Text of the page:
|The Things They're Saying||Extracts from the mainstream media|
The Director of Public prosecutions, Mr David Clavert-Smith, declares that the Crown Prosecution Service, of which he is head, is "institutionally racist" according to the definition laid down in the infamous Macpherson Report. So yet another worthy public figure has surrendered to this fashionable craze.
White people in the CPS, he says, will have to "examine their behaviour." Some will find it painful. "The first time you are confronted," burbles this misguided man, "with the fact that you behaving in a way that discriminates, your instincts is to say: "What me?"
The instinct of any sensible person is to say: "So what?" Everybody discriminates in one way or another, and rightly so. But endless soul-searching, painful self-examination, neurotic guilt and priggish compulsion to conform are all essential for the "war against racism" to which politicians and public men continually say they are committed.
Peter Simple, Daily Telegraph (3.08.01)
The Ealing bomb
The usual commentators drone that the Ealing bomb "must not be allowed to disrupt the peace process."
Politicians and others say that the bombers are "evil", though the evil men must be released from prison in their hundreds, with the willing agreement of our entire political establishment.
You fools, this is what the peace process is, a craven surrender to evil by both the Labour and Tory governments. They bomb, we give in. If we drag our feet about surrendering, they bomb again. Yet we like to pretend that this grovelling to terror is some sort of noble act.
Part of this national self-deception is the ludicrous fiction that there is something called the "Real IRA", a body of concrete-headed hardliners who think Gerry Adams has betrayed the cause. What blatant tripe. If they object to what Gerry Adams is doing, then why are they blowing up Ealing rather than engaging in a traditional republican faction fight?
The most militant IRA man in the most backward bog could not object to the concessions now on offer from Anthony Blair - an amnesty for terrorists on the run, the destruction of RUC Special Branch, yet more power for Sinn Fein.
And in return for what? Perhaps a tiny part of the enormous IRA arsenal may have concrete poured on it or it may even be set on fire, and we shall be allowed to see a video of the event.
The "Real IRA" cold not operate for a second without the approval of the Republican leadership, which has always been utterly ruthless in dealing with real opposition.
The Ealing bomb was simply a warning to Mr. Blair that he must put further pressure on the Unionists to cave in, or the "Real IRA" will bomb London to blazes. It was not mean to disrupt the "peace process." It was part of that process. The rest is just lies, as usual.
Peter Hitchens, The Mail on Sunday (5.8.01)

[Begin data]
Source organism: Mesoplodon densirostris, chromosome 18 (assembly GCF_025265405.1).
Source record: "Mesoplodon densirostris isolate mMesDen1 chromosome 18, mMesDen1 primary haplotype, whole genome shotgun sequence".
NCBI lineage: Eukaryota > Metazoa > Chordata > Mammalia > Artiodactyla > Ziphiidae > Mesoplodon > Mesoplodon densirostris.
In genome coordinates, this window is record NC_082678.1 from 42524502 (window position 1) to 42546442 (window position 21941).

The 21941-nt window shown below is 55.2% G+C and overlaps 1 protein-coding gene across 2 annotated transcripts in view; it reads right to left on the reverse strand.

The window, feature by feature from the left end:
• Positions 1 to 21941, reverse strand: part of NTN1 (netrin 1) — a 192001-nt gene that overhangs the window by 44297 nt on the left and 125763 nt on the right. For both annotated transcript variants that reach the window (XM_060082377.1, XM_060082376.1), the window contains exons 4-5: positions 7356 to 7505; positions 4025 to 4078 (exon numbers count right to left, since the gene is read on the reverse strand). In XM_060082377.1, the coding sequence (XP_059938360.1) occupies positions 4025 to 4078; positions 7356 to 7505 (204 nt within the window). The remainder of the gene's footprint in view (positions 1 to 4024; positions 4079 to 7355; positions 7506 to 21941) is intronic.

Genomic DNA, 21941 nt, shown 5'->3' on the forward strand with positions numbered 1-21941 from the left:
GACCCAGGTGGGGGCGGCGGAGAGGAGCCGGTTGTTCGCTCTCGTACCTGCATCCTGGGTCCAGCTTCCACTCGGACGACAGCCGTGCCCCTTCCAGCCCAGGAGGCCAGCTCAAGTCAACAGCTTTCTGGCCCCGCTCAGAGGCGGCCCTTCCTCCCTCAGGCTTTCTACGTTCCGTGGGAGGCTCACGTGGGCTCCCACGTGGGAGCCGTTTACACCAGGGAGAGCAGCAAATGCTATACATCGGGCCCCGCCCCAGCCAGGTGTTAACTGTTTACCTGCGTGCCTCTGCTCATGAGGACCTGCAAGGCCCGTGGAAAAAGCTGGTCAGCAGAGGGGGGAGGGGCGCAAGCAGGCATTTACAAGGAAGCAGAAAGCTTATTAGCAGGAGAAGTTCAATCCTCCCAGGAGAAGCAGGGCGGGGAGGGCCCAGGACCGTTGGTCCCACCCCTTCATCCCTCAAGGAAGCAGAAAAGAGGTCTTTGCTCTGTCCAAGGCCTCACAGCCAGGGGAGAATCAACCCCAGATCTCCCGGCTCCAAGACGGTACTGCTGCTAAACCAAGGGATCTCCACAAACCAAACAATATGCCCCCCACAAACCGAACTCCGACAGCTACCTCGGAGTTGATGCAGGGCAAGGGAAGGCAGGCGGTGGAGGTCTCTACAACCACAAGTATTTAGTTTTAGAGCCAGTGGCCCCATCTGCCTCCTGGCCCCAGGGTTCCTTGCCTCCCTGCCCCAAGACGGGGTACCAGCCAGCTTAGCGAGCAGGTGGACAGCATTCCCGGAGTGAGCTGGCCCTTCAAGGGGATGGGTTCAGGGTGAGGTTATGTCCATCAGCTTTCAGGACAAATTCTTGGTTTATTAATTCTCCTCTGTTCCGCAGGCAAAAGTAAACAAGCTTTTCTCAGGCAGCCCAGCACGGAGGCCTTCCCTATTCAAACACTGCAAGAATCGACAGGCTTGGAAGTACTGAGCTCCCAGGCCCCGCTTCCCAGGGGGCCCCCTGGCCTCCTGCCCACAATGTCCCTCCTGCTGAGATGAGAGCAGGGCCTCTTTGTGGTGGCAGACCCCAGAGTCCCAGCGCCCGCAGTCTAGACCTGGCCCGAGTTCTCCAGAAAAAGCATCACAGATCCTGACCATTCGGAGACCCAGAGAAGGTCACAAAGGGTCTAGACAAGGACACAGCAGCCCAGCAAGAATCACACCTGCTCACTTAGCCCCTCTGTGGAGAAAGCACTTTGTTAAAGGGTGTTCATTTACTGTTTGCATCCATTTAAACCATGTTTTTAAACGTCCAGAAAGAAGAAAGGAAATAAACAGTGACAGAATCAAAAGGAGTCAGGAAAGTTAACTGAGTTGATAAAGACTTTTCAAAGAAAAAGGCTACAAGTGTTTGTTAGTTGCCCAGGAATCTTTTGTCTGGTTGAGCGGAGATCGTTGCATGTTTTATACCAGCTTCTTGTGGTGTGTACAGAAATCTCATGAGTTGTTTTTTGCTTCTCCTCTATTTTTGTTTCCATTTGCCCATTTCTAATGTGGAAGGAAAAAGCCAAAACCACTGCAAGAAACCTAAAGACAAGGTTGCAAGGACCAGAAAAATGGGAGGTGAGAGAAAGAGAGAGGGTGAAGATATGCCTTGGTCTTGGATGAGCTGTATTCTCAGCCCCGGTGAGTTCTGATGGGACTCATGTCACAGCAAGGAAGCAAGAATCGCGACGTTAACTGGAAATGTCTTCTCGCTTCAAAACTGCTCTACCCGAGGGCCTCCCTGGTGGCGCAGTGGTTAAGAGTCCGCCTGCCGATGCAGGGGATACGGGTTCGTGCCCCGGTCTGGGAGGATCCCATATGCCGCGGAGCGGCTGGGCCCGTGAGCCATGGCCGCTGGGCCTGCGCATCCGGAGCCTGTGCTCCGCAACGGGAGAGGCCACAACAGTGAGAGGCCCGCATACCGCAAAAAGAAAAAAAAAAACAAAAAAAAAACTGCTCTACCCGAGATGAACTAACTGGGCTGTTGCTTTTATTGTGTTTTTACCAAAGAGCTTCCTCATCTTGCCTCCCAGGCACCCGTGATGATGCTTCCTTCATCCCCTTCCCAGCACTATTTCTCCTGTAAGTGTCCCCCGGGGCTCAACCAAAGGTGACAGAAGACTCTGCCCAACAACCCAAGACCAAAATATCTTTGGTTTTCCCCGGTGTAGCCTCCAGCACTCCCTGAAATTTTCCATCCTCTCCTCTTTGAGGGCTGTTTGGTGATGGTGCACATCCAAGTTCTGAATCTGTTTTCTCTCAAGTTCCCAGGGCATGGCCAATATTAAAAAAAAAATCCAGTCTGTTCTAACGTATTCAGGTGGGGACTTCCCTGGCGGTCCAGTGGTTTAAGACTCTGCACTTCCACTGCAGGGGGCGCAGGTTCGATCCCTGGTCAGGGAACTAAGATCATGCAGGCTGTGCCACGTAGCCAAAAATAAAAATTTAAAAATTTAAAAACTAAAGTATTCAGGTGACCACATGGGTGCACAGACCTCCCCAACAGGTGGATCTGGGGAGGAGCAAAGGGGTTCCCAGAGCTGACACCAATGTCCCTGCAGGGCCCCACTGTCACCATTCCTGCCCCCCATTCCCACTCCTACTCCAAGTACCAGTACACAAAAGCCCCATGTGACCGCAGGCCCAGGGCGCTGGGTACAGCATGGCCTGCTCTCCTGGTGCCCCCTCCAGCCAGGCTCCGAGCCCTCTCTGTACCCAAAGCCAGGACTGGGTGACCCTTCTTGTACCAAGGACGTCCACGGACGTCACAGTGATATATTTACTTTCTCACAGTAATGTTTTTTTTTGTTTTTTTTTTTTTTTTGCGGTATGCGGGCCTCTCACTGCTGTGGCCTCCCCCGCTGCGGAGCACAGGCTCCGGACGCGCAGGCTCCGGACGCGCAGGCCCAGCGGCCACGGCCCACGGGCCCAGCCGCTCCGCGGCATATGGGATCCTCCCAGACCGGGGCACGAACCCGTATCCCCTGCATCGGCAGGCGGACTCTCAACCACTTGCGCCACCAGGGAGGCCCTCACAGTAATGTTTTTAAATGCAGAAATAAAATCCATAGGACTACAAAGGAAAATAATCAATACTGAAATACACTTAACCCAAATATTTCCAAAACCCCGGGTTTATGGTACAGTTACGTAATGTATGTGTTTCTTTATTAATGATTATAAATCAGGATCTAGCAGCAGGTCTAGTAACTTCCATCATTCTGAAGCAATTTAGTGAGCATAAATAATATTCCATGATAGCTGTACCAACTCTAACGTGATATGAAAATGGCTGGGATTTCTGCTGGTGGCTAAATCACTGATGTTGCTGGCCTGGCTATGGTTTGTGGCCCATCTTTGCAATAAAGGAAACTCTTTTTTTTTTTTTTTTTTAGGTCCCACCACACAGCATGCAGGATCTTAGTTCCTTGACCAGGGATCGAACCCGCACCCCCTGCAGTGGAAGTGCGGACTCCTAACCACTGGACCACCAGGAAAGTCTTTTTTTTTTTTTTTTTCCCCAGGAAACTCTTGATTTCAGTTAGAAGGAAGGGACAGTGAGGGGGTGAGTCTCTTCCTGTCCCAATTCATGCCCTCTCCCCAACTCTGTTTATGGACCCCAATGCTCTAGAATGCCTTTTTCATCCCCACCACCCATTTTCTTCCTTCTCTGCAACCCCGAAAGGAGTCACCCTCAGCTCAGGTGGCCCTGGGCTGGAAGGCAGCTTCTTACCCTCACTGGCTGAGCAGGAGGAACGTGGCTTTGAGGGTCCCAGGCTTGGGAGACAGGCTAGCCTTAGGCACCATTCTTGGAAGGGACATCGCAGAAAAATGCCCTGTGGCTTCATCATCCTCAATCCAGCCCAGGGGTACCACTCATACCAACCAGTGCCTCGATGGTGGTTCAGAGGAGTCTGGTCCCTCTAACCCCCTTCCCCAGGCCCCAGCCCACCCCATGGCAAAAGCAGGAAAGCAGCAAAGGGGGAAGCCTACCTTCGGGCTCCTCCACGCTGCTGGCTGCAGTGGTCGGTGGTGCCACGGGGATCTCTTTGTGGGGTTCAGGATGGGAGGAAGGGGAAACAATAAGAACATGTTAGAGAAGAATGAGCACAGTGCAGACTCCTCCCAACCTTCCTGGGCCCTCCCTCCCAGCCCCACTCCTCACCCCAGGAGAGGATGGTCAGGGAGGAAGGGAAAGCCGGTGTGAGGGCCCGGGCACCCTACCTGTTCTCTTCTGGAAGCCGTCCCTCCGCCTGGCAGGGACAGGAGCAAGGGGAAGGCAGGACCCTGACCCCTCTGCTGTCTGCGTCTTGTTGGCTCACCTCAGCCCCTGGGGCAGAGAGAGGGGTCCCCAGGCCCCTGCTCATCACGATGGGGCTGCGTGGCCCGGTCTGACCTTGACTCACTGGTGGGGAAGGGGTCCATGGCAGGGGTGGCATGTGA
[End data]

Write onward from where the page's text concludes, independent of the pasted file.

Oh please, not again. I know that the Northern Ireland "peace process" has gradually evolved into a tortuous parlour game, with obligatory rules and responses - but must we still jump up, wave our hats and pretend that every convoluted IRA attempt to delay disarming is a "historic breakthrough"? One might have thought that, by now, even the most committed optimists would approach IRA statements with caution, but no, each time a new one comes out they fall upon it with unquestioning delight, like goldfish perpetually fated to forget that they swallowed the same thing six seconds earlier.
Jenny McCartney, Sunday Telegraph (29.7.01)
The label "liberal"... remains one of the most woeful pieces of confusion on the political scene. It has nothing to do with Liberal in the classic sense. The term is an ugly import from the US.
The "liberals" believe in compulsion to make people behave in particular ways. For example, they have always been the first to call for draconian laws concerning racial and sexual "discrimination." They believe in compulsion, yet they enjoy the label "liberal."
We can, to be fair, find some superficial consistency to the notion that right-wingers attach a particularly high priority to law and order.
But this does not get us very far. The left is as keen as anyone on law and order when it comes to such matters as legislation about race relations or sex discrimination.
Andrew Alexander, Daily Mail (10.8.01)
For at least two decades the prevailing Anglo-Saxon wisdom has been in favour of letting failing businesses, especially the heavier industries and the smaller farms, go to the wall. The principle of creative destruction, the Darwinian notion that the weakest commercial concerns should not be propped up, for that only saps the strength of the whole economy, has become an almost unchallenged presumption. Lame ducks need strangling, not swaddling.
The consequence of this policy has been that the rapid decline of an indigenous British car industry, shipbuilding industry, steel industry and civil aviation industry. The departure of British Leyland, the silence on the Tyne, the ripping out of Consett's heart, the closing of Yorkshire's black seams, are all mourned, but their demise is considered inevitable.
Michael Grove, The Spectator 11.8.01)
George W.Bush is right. The Kyoto Treaty is a silly waste of time. The green house effect probably doesn't exist. There is as yet no evidence for it.
Global warming is probably caused by, would you believe it, the sun. The temperature of the atmosphere, measured by NASA, has not risen in the past 22 years. There was global warming between 1870 and 1940, when there were far fewer greenhouse gases than now.
Peter Hitchens, The Mail (29.7.01)